CANCER patients are receiving a just about ‘adequate’ service for their radiotherapy treatment but there is little room for training new staff or implementing the latest treatment technologies to improve care, according to a new report.
There is also a struggle to recruit Clinical Technologists and there is often difficulties in finding maternity and sick cover, leaving services strained.
The findings are reported in’s Radiotherapy Workforce Census Summary Report 2021, which adds there is an urgent need to address the training and workforce shortage issues that have been highlighted.
Overall, there is a vacancy rate in the radiotherapy workforce of eight per cent, with the greatest number of vacancies at entry level.
As well as the struggle to recruit Clinical Technologists, the profession is also becoming an ageing workforce, with almost half (48%) being over the age of 50, and there is an urgent need to address the low numbers of people entering the profession.
The census found the largest shortfall of staff was among Clinical Technologists in engineering, an area which needs to be addressed via improved training routes.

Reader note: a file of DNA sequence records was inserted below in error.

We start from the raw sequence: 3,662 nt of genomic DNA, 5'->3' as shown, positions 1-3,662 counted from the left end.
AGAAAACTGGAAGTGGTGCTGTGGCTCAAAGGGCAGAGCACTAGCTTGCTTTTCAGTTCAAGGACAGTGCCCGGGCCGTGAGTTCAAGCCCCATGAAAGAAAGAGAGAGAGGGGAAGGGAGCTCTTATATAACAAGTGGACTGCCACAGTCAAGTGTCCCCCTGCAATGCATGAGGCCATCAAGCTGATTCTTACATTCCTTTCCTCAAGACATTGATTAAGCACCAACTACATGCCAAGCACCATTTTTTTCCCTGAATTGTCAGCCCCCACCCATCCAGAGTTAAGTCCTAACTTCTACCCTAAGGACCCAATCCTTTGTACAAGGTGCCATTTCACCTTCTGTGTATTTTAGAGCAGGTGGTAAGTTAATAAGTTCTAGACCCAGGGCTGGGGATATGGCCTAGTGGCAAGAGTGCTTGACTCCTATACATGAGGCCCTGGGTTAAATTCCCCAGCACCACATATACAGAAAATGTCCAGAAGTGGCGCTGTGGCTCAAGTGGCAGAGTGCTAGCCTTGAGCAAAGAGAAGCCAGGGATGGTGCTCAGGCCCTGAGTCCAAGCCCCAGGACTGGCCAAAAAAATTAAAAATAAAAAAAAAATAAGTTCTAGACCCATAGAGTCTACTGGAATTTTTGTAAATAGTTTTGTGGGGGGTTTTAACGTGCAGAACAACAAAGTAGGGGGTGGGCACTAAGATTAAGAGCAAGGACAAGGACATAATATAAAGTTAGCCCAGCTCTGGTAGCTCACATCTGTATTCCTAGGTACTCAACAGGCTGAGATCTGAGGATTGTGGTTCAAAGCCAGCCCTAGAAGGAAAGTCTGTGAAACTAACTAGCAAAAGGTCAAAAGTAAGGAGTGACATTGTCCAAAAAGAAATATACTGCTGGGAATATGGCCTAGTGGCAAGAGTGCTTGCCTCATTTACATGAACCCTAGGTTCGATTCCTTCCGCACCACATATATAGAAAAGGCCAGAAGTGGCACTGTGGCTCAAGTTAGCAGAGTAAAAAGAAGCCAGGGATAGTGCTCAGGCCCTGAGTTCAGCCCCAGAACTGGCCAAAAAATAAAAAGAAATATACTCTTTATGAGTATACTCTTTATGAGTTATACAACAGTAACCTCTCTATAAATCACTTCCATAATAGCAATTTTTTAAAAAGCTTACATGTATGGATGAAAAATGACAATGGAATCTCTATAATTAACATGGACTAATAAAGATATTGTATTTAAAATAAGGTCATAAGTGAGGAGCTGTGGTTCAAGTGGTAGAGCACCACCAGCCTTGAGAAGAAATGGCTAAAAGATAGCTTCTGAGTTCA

An uplift of around 27% in Clinical Technologist staffing levels is required to meet whatrecommends is needed to run a comprehensive radiotherapy service.
Matter of urgency
Matt Dunn,’s Vice President Medical Physics, said: ‘At present, cancer patients are just about receiving an ‘adequate’ service for radiotherapy treatment. However, post-Covid, the services are coming increasing pressure and this may change.
‘What must be addressed, as a matter of urgency, are the training and workforce shortage issues that have been highlighted, and training routes need to be increased across the board.
‘In addition, the struggle to recruit new Clinical Technologists must be addressed, especially given the ageing workforce in this area. We need action to be taken to address these issues in order to meet whatrecommends is required to run a comprehensive radiotherapy service.’